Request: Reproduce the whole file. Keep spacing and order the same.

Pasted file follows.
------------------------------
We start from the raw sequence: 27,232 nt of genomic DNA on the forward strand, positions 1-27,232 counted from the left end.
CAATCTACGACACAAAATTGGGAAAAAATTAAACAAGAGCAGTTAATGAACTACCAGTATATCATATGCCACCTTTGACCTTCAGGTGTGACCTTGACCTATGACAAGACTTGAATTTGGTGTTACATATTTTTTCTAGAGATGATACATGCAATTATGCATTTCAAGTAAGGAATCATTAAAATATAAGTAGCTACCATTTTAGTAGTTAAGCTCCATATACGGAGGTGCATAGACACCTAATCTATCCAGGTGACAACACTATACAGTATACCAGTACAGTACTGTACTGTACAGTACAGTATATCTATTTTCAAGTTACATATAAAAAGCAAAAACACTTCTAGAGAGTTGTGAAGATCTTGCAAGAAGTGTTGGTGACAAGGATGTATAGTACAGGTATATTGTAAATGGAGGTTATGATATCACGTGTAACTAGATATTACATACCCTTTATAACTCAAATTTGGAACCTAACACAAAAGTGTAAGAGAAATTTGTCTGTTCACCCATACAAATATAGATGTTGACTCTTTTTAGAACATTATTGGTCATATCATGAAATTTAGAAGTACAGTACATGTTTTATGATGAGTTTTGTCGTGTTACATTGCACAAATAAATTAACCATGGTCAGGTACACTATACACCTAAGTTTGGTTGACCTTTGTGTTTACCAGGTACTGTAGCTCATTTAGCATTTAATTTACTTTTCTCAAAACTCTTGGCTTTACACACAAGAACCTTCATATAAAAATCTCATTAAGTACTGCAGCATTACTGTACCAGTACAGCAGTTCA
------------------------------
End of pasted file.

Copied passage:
We start from the raw sequence: 27,232 nt of genomic DNA on the forward strand, positions 1-27,232 counted from the left end.
CAATCTACGACACAAAATTGGGAAAAAATTAAACAAGAGCAGTTAATGAACTACCAGTATATCATATGCCACCTTTGACCTTCAGGTGTGACCTTGACCTATGACAAGACTTGAATTTGGTGTTACATATTTTTTCTAGAGATGATACATGCAATTATGCATTTCAAGTAAGGAATCATTAAAATATAAGTAGCTACCATTTTAGTAGTTAAGCTCCATATACGGAGGTGCATAGACACCTAATCTATCCAGGTGACAACACTATACAGTATACCAGTACAGTACTGTACTGTACAGTACAGTATATCTATTTTCAAGTTACATATAAAAAGCAAAAACACTTCTAGAGAGTTGTGAAGATCTTGCAAGAAGTGTTGGTGACAAGGATGTATAGTACAGGTATATTGTAAATGGAGGTTATGATATCACGTGTAACTAGATATTACATACCCTTTATAACTCAAATTTGGAACCTAACACAAAAGTGTAAGAGAAATTTGTCTGTTCACCCATACAAATATAGATGTTGACTCTTTTTAGAACATTATTGGTCATATCATGAAATTTAGAAGTACAGTACATGTTTTATGATGAGTTTTGTCGTGTTACATTGCACAAATAAATTAACCATGGTCAGGTACACTATACACCTAAGTTTGGTTGACCTTTGTGTTTACCAGGTACTGTAGCTCATTTAGCATTTAATTTACTTTTCTCAAAACTCTTGGCTTTACACACAAGAACCTTCATATAAAAATCTCATTAAGTACTGCAGCATTACTGTACCAGTACAGCAGTTCA